Other cells in the brain also degenerate to some degree and may contribute to non-movement related symptoms of Parkinson's disease.
We do know that decrease in levels of dopamine causes Parkinsonís disease but why these cells degenerate is still not known exactly. Experts believe that dopamine loss is a combination of genetic and environmental causes.
  • A small number of cases of PD are hereditary (run in families), but most are not.
  • Research into the genetics of PD has identified several gene abnormalities that are linked with some cases of the disease.
Some people with PD and dementia have changes in their brain like those in people with Alzheimer disease.
What are the sign and symptoms of Parkinsonís disease (PD)? Top
The primary symptoms of Parkinson's disease are usually very mild and subtle usually mistaken for age related changes which progress over time. Some individuals are more affected than others.
Studies have shown that by the time that primary symptoms appear, individuals with Parkinson's disease will have lost 60% to 80% or more of the dopamine-producing cells in the brain.
Parkinson Disease symptoms can be classified as:
  • Motor(movement related)
  • Non-Motor (Neuropsychiatric)
  • Others
These are the cardinal or the characteristic symptoms of Parkinsonís disease (PD)
  • Tremors:
    It is usually noticed in fingers, hands, arms, feet, legs, jaw, or head. Tremors most often occur while the individual is resting, but not while involved in a task. Tremors may worsen when an individual is excited, tired, or stressed.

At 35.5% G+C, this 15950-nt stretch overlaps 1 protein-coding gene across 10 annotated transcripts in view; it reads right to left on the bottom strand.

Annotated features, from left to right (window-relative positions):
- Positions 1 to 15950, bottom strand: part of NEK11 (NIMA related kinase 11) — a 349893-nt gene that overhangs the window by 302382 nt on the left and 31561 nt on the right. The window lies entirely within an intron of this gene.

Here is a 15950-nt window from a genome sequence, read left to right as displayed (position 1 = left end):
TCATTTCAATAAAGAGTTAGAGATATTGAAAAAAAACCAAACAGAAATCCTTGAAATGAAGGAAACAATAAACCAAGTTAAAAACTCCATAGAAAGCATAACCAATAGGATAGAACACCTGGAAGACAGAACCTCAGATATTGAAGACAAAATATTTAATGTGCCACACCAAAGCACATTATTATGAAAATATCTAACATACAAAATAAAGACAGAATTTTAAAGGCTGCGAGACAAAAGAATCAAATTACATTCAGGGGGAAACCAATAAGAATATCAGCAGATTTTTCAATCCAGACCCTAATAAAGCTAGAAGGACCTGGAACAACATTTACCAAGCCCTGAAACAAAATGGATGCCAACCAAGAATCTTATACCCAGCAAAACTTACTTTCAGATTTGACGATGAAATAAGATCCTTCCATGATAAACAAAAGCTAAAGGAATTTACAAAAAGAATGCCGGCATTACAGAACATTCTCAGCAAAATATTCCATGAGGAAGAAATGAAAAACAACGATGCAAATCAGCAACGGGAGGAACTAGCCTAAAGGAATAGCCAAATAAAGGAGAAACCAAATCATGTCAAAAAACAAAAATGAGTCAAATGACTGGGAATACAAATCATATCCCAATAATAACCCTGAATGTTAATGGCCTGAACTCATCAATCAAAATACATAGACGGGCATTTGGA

• Rigidity: Stiffness of the limbs and trunk, which may increase during movement. Rigidity may produce muscle aches and pain. Loss of fine hand movements can lead to cramped handwriting (micrographia) and may make eating difficult.
  • Bradykinesia: Slowness of voluntary movement. Over time, it may become difficult to initiate movement and to complete movement. Bradykinesia together with stiffness can also affect the facial muscles and result in an expressionless, "mask-like" appearance.
  • Postural instability:
    Impaired or lost reflexes can make it difficult to adjust posture to maintain balance. Postural instability may lead to falls.
  • Parkinsonian gait:
    Individuals with more progressive Parkinson's disease develop a distinctive shuffling walk with a stooped position and a diminished or absent arm swing. It may become difficult to start walking and to make turns. Individuals may freeze in mid-stride and appear to fall forward while walking.
Non-Motor (Neuropsychiatric)